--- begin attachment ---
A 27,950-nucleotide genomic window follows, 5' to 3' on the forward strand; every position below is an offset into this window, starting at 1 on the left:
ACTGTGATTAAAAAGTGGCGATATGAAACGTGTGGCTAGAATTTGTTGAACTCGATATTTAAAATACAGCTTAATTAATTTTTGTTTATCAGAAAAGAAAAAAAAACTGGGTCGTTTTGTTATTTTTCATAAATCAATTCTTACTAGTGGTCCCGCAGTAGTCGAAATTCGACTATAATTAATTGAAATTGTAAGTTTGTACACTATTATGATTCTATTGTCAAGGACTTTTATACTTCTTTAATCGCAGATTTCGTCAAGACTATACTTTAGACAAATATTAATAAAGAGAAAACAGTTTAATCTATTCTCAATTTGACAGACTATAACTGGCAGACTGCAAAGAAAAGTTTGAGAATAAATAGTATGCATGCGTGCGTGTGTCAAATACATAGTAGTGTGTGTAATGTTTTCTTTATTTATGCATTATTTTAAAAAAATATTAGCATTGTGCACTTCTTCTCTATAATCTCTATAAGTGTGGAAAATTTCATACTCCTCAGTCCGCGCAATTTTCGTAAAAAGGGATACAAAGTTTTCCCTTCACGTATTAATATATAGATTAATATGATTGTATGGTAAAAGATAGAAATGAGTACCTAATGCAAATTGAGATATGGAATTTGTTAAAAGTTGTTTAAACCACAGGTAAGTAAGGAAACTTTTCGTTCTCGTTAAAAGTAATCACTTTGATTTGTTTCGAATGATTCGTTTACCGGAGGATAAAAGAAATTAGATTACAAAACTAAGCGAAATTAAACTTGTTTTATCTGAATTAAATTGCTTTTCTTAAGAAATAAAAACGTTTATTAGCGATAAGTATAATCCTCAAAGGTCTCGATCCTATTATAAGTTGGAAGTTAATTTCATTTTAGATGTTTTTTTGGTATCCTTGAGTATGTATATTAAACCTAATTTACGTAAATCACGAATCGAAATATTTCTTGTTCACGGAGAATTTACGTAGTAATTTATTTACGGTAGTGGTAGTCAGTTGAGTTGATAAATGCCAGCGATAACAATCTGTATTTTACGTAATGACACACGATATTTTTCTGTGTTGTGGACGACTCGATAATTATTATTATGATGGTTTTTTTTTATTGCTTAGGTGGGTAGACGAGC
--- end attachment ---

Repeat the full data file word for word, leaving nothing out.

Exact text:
A 27,950-nucleotide genomic window follows, 5' to 3' on the forward strand; every position below is an offset into this window, starting at 1 on the left:
ACTGTGATTAAAAAGTGGCGATATGAAACGTGTGGCTAGAATTTGTTGAACTCGATATTTAAAATACAGCTTAATTAATTTTTGTTTATCAGAAAAGAAAAAAAAACTGGGTCGTTTTGTTATTTTTCATAAATCAATTCTTACTAGTGGTCCCGCAGTAGTCGAAATTCGACTATAATTAATTGAAATTGTAAGTTTGTACACTATTATGATTCTATTGTCAAGGACTTTTATACTTCTTTAATCGCAGATTTCGTCAAGACTATACTTTAGACAAATATTAATAAAGAGAAAACAGTTTAATCTATTCTCAATTTGACAGACTATAACTGGCAGACTGCAAAGAAAAGTTTGAGAATAAATAGTATGCATGCGTGCGTGTGTCAAATACATAGTAGTGTGTGTAATGTTTTCTTTATTTATGCATTATTTTAAAAAAATATTAGCATTGTGCACTTCTTCTCTATAATCTCTATAAGTGTGGAAAATTTCATACTCCTCAGTCCGCGCAATTTTCGTAAAAAGGGATACAAAGTTTTCCCTTCACGTATTAATATATAGATTAATATGATTGTATGGTAAAAGATAGAAATGAGTACCTAATGCAAATTGAGATATGGAATTTGTTAAAAGTTGTTTAAACCACAGGTAAGTAAGGAAACTTTTCGTTCTCGTTAAAAGTAATCACTTTGATTTGTTTCGAATGATTCGTTTACCGGAGGATAAAAGAAATTAGATTACAAAACTAAGCGAAATTAAACTTGTTTTATCTGAATTAAATTGCTTTTCTTAAGAAATAAAAACGTTTATTAGCGATAAGTATAATCCTCAAAGGTCTCGATCCTATTATAAGTTGGAAGTTAATTTCATTTTAGATGTTTTTTTGGTATCCTTGAGTATGTATATTAAACCTAATTTACGTAAATCACGAATCGAAATATTTCTTGTTCACGGAGAATTTACGTAGTAATTTATTTACGGTAGTGGTAGTCAGTTGAGTTGATAAATGCCAGCGATAACAATCTGTATTTTACGTAATGACACACGATATTTTTCTGTGTTGTGGACGACTCGATAATTATTATTATGATGGTTTTTTTTTATTGCTTAGGTGGGTAGACGAGC